Supply Chain Visibility
A study from Aberdeen found that companies that have the most visibility into their supply chains also have the lowest out-of-stocks, the lowest landed costs and the highest on-time shipment rates. That’s no surprise.
Visibility means knowing where things are now; why they are there; and where they were before. It means knowing how many days of production can be done with the raw materials on hand, or whether inventory levels reflect the total of what’s in the back room plus what’s in the distribution center plus what’s in transit. Visibility can create a chain of custody for pharmaceuticals, confirm that a returned product was purchased legitimately, or provide product authentication to fight counterfeiting.
In short, supply chain visibility translates directly into business value. For an item to be visible, it must first be identified, its activity captured, and the information collected shared in a standard way so that all who need the information can access and understand it. GS1 provides the system of standards for structuring and sharing visibility information.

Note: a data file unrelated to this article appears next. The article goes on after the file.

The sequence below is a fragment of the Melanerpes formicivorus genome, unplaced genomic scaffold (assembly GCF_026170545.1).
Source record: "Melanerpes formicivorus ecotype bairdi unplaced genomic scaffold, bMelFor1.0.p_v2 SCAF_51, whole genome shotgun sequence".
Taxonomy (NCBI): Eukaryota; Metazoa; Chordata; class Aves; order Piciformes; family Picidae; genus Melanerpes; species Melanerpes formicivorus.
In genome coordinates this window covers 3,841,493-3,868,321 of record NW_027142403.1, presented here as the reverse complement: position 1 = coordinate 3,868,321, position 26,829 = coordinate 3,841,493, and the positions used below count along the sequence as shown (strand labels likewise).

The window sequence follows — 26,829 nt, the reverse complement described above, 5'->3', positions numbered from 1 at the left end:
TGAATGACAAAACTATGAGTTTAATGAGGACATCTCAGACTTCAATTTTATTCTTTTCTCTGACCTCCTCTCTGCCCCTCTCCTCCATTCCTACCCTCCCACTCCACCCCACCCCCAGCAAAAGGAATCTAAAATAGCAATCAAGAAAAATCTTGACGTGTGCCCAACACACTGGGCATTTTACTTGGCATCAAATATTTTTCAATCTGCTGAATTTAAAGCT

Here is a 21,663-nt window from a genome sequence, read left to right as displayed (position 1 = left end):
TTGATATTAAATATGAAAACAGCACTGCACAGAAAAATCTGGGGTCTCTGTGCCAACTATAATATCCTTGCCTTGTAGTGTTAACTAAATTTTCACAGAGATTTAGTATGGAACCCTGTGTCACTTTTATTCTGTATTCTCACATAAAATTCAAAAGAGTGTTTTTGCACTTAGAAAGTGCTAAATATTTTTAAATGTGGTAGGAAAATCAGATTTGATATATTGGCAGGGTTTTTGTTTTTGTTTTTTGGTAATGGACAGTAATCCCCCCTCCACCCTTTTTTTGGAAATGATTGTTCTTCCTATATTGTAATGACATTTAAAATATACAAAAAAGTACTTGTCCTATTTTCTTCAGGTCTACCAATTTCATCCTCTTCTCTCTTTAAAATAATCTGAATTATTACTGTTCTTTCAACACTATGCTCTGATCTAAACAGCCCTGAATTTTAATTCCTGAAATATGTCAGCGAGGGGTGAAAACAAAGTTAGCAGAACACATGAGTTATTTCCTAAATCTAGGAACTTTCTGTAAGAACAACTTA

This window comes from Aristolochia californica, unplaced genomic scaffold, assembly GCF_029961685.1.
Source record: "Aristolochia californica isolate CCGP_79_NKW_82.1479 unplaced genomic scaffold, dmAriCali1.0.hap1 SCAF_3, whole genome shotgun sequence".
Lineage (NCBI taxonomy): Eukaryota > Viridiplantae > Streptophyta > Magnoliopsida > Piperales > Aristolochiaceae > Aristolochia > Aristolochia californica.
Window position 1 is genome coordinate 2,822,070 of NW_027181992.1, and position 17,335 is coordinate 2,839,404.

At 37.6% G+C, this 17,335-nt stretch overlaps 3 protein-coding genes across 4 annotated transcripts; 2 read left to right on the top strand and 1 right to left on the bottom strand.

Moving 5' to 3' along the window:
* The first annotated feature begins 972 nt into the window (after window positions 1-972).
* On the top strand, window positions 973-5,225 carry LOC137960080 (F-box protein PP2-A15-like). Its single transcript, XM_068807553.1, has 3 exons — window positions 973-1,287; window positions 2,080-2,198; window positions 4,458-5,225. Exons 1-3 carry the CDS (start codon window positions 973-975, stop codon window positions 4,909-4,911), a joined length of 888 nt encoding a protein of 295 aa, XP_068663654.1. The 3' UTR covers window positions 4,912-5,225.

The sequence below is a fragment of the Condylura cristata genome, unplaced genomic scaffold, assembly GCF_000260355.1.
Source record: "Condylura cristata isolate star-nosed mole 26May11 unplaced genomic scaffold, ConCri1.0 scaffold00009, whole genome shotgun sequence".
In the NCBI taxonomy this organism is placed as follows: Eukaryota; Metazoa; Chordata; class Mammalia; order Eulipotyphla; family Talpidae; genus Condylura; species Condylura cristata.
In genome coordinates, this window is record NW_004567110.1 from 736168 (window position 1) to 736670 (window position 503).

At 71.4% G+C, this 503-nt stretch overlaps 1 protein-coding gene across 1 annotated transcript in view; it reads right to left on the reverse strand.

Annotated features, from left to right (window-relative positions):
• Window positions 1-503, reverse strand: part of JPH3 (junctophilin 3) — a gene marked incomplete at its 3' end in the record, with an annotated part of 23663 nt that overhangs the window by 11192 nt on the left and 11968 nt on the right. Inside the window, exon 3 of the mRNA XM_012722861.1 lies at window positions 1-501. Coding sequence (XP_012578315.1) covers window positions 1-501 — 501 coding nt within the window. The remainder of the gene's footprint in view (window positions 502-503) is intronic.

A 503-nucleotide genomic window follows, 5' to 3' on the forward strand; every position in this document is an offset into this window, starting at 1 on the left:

GS1 US™ has created a Visibility Framework, an integrated suite of global standards that identify, capture and share information about items, locations and events so that visibility becomes a reality. Download a copy of the GS1 US Visibility Framework, a white paper which explains in non-technical terms the basics of the visibility framework. Using Visibility Data to Improve Business Processes is an additional document which explains in more detail the positive impact visibility data can have on business processes.